How To Overcome Failure – 2 Powerful Steps

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Have you ever felt like some things are not meant for you? Or perhaps you find yourself falling in your area of strength at some point in your life? Have you ever prepared so well for a task, and in the end, you discovered that your best was not good enough? Don’t be mad at yourself; you’re not alone. No, You are not a failure!!! I will show you how to overcome failure.

Although you failed in the past, that doesn’t make you a failure. Let me tell you something, nothing in life is worthwhile unless you take risks. But you have always been told to have something to fall back on should you fail. Wait, do you want to fall back on something or fall forward towards your goal?

What is the essence of plan B in everything when plan A can take you a step forward to achieving that goal? Many times, we grumble when we fail. But let me ask you,

  • What would be your story when you finally succeed?
  • What would your track record be?
  • Would your success story be one that would motivate others to strive at the fall of failure?

Everything that happens to you is a lesson for others to learn from. Your messes are your messages if you do not give in to the sadness & depression failure brings.

How-to-overcome-failure

Embrace failure as a step towards your success. The journey to fulfillment is not an easy one. It is what makes you strong. Just like for a yam to be made into a pounded yam, it has to go through the pounding process, so also, you have to go through the phase where you undergo pounding so that your result would be smooth.

Have you ever been motivated by the bitter past of some influencers? Would you have been inspired if they didn’t have a similar occurrence happening to you now. See, nothing that happened to you is a waste. Although it can become one if not properly managed. If managed well and worked upon, every failure will result in a success story.

How To Overcome Failure

How To Overcome Failure #1 Define your failure

What exactly is your definition of failure? Is failure to you an opportunity to try something better or an identity? It’s funny how most of us drift from ‘I didn’t get it this time” to “I am a failure.” Do you let your failures define you? Or do you take them as an opportunity to try what didn’t work in a better way?

There was a man who failed in business at age 21. He was defeated in a legislative race at age 22; he failed again in business at 24. He overcame the death of his fiancée at 26; had a nervous breakdown at 27; lost a congressional race at 34; lost a senatorial race at age 45; failed to become Vice President at age 47; lost a senatorial race at 49; and was elected as the President of the United States at the age of 52. This man was Abraham Lincoln. He refused to let his failures define him and fought against significant odds to achieve greatness.

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Failure shouldn’t be something you tag yourself with. It should be a privilege to try again. Let me tell you another brief story about the great Thomas Edison, the inventor of our light bulb.

Thomas Edison was reported to have failed 10,000 times while inventing the light bulb. He said, “I have found 10,000 ways something won’t work. I am not discouraged because every wrong attempt discarded is another step forward.”

The Wright brothers spent years working on failed aircraft prototypes and incorporating their learnings until they finally got it right: a plane that could get airborne and stay there. What if he had concluded that he was a failure and gave up on the first attempt?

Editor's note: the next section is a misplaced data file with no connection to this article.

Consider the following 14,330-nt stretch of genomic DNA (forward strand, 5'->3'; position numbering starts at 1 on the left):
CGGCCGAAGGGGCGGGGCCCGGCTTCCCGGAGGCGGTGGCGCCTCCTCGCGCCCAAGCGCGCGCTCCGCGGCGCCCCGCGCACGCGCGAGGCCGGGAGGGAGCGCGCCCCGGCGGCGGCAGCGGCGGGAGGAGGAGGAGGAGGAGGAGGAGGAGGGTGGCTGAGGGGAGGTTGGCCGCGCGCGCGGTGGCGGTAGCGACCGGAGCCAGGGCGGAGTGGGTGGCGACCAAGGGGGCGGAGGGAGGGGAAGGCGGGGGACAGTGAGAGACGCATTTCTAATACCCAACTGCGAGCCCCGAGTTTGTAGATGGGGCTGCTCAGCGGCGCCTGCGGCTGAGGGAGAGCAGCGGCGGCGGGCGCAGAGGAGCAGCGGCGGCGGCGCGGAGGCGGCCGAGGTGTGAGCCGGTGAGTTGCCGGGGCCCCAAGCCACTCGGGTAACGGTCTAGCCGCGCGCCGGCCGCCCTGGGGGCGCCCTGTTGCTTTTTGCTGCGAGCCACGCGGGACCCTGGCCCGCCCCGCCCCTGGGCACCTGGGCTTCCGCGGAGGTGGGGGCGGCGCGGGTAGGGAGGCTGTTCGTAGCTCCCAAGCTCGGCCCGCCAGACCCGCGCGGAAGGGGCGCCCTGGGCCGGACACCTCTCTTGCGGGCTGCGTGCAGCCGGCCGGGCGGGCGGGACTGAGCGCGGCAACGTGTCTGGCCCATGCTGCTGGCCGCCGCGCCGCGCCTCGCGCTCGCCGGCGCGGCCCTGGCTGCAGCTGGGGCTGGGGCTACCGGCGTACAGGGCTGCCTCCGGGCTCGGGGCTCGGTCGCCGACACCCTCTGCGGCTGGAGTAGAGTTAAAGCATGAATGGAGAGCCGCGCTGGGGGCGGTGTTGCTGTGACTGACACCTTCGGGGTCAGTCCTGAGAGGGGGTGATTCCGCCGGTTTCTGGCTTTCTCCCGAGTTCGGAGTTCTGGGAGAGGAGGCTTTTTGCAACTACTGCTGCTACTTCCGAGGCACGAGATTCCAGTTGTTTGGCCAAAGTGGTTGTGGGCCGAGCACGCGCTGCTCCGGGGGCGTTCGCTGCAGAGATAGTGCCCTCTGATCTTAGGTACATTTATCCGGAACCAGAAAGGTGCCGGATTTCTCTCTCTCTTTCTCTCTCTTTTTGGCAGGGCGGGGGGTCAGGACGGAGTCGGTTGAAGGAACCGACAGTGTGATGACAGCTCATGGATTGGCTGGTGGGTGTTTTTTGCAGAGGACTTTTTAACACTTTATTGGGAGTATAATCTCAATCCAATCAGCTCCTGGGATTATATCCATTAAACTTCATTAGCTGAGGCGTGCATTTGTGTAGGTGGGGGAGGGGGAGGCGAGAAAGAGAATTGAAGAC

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In our obsession with our acclaimed ‘failures,’ many of us lose track of who we are and attach to ourselves an identity that reads, ‘I am a failure.’ We forget that Rome wasn’t built in a day. We tend to forget the place of making track records. We turned our ‘yet to find the right way to go about this experience to ‘I feel like this is not for me’ situation, causing us to qualify ourselves with the ‘I think it’s my fate’ cliché. We’ve got to have a paradigm shift of what failure is to us.

How To Overcome Failure #2 Accept, Learn From Your Failure And Move On

There is this former American football coach. Donald Francis Shula. He is regarded worldwide as the winningest coach in National Football League.

Coach Shula had a “24-hour rule,” a policy of looking forward instead of dwelling on the past. The coach allowed himself, his staff, and his players 24 hours to celebrate a victory or brood over a defeat. During those 24 hours, Shula encouraged them to feel their emotions of success or failure as deeply as possible. The next day, it was time to put it behind them and focus their energy on preparing for their next challenge. His philosophy was that if you keep your failures and victories in perspective, you’ll do better in the long run.

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Shula’s 24-hour rule is one we must all incorporate into our lives. Achieved your goal? Celebrate it for 24 hours, after which you get your ass back on track. Ain’t no time brooding over one achievement when there is a lot to achieve. Did you fail? 24- hours is more than enough to brood over it; after which, get back to work. This is an easy way to overcome failure.

Last Words

Why waste time brooding on the past, suspending the actions of the present, and giving your future a postponement? If you let a defeat get you down, you’ll never get back into the ring. If you let a win blow up your ego, you’ll become arrogant and hubris, in the words of Jim Collins in “How the Mighty Fall” and “Why Some Companies Never Give In.”

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1 Response

  1. Grace says:

    God bless you sir